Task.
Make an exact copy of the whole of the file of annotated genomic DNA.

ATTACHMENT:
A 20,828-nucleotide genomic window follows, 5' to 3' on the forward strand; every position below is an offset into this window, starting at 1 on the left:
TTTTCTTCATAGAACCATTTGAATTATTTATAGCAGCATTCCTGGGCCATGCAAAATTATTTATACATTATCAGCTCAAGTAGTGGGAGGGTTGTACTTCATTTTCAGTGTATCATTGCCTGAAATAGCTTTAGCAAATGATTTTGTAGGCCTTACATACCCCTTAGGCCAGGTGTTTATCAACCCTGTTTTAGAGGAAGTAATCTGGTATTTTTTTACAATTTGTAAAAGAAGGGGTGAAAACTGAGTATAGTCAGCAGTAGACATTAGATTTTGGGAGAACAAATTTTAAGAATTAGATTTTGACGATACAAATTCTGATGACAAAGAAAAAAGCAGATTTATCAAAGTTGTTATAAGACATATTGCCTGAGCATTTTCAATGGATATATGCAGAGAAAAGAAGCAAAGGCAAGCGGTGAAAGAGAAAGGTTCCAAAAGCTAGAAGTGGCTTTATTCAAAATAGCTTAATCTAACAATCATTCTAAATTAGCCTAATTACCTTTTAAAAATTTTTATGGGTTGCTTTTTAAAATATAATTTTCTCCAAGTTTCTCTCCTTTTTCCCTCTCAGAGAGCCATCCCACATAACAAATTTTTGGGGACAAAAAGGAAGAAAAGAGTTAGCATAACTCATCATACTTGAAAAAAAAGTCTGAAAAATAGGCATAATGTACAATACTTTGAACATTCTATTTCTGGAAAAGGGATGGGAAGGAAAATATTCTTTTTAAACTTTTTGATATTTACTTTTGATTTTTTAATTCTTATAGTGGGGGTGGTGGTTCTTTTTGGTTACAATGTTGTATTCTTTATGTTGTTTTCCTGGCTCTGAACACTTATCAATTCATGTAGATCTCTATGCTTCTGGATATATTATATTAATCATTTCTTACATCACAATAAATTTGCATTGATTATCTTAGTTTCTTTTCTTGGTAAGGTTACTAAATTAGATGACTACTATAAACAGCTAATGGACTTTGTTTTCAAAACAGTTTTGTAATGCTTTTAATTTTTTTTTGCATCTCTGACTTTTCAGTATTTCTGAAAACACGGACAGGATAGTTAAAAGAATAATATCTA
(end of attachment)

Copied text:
A 20,828-nucleotide genomic window follows, 5' to 3' on the forward strand; every position below is an offset into this window, starting at 1 on the left:
TTTTCTTCATAGAACCATTTGAATTATTTATAGCAGCATTCCTGGGCCATGCAAAATTATTTATACATTATCAGCTCAAGTAGTGGGAGGGTTGTACTTCATTTTCAGTGTATCATTGCCTGAAATAGCTTTAGCAAATGATTTTGTAGGCCTTACATACCCCTTAGGCCAGGTGTTTATCAACCCTGTTTTAGAGGAAGTAATCTGGTATTTTTTTACAATTTGTAAAAGAAGGGGTGAAAACTGAGTATAGTCAGCAGTAGACATTAGATTTTGGGAGAACAAATTTTAAGAATTAGATTTTGACGATACAAATTCTGATGACAAAGAAAAAAGCAGATTTATCAAAGTTGTTATAAGACATATTGCCTGAGCATTTTCAATGGATATATGCAGAGAAAAGAAGCAAAGGCAAGCGGTGAAAGAGAAAGGTTCCAAAAGCTAGAAGTGGCTTTATTCAAAATAGCTTAATCTAACAATCATTCTAAATTAGCCTAATTACCTTTTAAAAATTTTTATGGGTTGCTTTTTAAAATATAATTTTCTCCAAGTTTCTCTCCTTTTTCCCTCTCAGAGAGCCATCCCACATAACAAATTTTTGGGGACAAAAAGGAAGAAAAGAGTTAGCATAACTCATCATACTTGAAAAAAAAGTCTGAAAAATAGGCATAATGTACAATACTTTGAACATTCTATTTCTGGAAAAGGGATGGGAAGGAAAATATTCTTTTTAAACTTTTTGATATTTACTTTTGATTTTTTAATTCTTATAGTGGGGGTGGTGGTTCTTTTTGGTTACAATGTTGTATTCTTTATGTTGTTTTCCTGGCTCTGAACACTTATCAATTCATGTAGATCTCTATGCTTCTGGATATATTATATTAATCATTTCTTACATCACAATAAATTTGCATTGATTATCTTAGTTTCTTTTCTTGGTAAGGTTACTAAATTAGATGACTACTATAAACAGCTAATGGACTTTGTTTTCAAAACAGTTTTGTAATGCTTTTAATTTTTTTTTGCATCTCTGACTTTTCAGTATTTCTGAAAACACGGACAGGATAGTTAAAAGAATAATATCTA